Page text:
• May worsen your hypertension (high blood pressure)- Prior to or while taking PRISTIQ, you should have your doctor or healthcare provider monitor your blood pressure. Bear in mind that you should control your blood pressure before start taking PRISTIQ.
  • Low sodium levels in your blood- When the level of sodium is low in your blood, you may experience symptoms include memory changes, unsteadiness on your feet, difficulty concentrating, weakness, confusion, and headache. Under the circumstances of sudden or severe cases, you may also experience coma, fainting, seizure, and hallucinations (meaning you can hear or see things that are not real). If left ignored untreated, lower sodium levels can even cause death.

Other serious side effects of PRISTIQ are neuroleptic malignant syndrome (NMS) or serotonin syndrome-like reactions. You should away get immediate medical assistance when you are encountering with one or more symptoms or signs of these syndromes as follow:

  • Confusion
  • Increased in blood pressure
  • Fast heart beat
  • Muscle stiffness
  • Restlessness
  • Hallucinations (meaning you can hear or see things that are not real)
  • Diarrhea
  • Loss of coordination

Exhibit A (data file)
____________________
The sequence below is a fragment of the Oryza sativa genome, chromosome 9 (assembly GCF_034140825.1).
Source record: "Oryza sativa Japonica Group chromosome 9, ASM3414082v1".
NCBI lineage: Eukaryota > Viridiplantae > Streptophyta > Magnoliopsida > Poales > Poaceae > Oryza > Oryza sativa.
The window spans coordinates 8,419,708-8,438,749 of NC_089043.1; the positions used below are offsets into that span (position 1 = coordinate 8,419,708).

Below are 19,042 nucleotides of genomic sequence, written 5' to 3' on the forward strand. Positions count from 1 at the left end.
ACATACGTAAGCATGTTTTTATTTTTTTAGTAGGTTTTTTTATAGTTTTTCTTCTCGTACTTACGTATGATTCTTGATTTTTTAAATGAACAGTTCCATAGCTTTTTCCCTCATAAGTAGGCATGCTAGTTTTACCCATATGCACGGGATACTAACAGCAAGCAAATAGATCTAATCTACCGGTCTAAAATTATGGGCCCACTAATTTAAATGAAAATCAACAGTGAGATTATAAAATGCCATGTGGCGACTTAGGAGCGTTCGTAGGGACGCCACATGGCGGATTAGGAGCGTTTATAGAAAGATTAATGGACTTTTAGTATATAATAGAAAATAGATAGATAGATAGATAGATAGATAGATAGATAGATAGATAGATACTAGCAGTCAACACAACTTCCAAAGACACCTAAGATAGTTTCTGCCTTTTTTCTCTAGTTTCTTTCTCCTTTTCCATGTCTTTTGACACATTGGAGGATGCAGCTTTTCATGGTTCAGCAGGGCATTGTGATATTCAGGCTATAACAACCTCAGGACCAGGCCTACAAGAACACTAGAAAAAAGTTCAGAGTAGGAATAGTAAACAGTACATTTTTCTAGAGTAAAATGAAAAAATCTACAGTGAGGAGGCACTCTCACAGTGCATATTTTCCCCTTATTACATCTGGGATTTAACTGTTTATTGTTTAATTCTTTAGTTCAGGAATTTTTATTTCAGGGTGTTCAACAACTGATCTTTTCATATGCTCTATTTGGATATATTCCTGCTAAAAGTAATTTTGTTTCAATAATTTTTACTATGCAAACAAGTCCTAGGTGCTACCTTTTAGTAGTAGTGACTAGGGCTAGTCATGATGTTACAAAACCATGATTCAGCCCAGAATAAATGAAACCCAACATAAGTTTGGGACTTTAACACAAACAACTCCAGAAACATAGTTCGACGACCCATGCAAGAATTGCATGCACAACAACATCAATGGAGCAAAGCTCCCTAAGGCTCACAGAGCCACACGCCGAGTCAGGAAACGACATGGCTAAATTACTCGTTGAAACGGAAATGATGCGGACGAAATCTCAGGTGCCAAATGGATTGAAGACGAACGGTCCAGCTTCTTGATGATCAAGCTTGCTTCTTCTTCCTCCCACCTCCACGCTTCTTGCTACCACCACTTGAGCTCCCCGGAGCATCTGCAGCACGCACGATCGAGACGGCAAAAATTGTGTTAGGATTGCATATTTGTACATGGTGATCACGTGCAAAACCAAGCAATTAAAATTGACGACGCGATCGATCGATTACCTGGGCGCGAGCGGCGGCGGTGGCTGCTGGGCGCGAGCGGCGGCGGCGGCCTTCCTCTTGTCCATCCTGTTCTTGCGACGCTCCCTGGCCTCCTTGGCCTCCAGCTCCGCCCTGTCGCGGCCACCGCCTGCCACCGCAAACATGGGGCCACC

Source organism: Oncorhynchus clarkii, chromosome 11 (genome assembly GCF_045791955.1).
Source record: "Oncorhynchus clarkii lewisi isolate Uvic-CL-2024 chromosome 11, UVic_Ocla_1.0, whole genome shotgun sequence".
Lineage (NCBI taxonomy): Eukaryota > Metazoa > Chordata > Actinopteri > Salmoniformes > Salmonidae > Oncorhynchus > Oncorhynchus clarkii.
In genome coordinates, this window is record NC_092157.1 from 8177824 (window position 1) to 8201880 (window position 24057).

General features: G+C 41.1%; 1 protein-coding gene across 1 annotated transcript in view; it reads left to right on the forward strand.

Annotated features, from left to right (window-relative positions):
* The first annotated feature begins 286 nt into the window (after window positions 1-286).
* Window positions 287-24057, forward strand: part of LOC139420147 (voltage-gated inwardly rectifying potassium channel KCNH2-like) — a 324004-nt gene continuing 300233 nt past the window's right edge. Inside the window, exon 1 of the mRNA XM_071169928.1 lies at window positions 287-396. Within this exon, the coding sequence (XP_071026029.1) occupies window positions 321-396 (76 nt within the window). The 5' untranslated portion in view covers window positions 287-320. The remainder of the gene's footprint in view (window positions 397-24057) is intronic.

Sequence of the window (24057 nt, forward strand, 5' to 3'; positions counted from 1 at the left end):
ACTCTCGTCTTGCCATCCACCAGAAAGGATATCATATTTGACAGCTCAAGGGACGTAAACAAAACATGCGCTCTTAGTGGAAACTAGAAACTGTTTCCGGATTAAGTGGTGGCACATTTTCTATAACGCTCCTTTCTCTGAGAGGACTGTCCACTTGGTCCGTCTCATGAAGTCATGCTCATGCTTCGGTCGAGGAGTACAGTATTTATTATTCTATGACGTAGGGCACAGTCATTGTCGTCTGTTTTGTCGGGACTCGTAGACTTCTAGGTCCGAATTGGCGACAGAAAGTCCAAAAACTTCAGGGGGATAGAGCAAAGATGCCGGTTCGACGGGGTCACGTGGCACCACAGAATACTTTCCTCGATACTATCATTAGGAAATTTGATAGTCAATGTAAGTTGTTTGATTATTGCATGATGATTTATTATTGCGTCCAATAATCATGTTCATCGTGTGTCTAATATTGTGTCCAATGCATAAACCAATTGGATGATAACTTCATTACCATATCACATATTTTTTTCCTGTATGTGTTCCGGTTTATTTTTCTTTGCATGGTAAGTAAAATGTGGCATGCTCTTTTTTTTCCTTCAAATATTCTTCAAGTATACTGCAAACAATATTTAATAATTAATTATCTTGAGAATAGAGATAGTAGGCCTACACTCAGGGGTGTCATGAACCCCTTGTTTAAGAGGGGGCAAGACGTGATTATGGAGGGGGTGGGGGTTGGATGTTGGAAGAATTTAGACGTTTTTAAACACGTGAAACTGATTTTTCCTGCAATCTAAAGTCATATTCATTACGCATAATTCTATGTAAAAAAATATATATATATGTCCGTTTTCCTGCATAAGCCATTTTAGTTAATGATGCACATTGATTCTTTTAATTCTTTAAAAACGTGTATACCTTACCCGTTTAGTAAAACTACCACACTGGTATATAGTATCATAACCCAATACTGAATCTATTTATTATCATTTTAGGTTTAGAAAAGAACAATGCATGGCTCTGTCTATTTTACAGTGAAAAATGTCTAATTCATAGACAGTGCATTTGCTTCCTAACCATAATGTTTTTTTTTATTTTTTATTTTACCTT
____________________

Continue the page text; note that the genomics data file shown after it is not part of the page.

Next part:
• Nausea
  • Coma
  • Vomiting
  • Increased body temperature

You may also experience symptoms or side effects while discontinuing or stopping PRISTIQ, particularly when you stop the therapy abruptly. Tell your healthcare provider or doctor about these symptoms or side effects, so that they may decrease your dose gradually to help avoid these negative effects. Some of these mentioned effects are sweating, diarrhea, abnormal dreams, insomnia (sleeping problem), dizziness, anxiety, tiredness, headache, nausea, and irritability.

Note: These are only some of the side effects with PRISTIQ, so you should discuss further with your pharmacist, health provider or doctor in regards to all the possible side effects that you will have to experience after taking PRISTIQ. Also, tell your doctor if you have any side effects listed and not listed here or that symptom that hardly goes away two days or more, or PRISTIQ triggers any symptom that may threaten your health.

Final remarks:

Information contained herein is for educational purpose only and does not intend to substitute for any medical treatment, diagnosis or advice. In any medical symptoms or emergency or any acute situation arising from using PRISTIQ, you are advised to consult a registered and qualified doctor immediately for a further diagnosis and advice.

You are encouraged to report any side effects of prescription medications to the FDA by either calling 1-800-FDA-1088 or by visiting www.FDA.gov/medwatch.

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As always, stay well and healthy!

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valli sarvani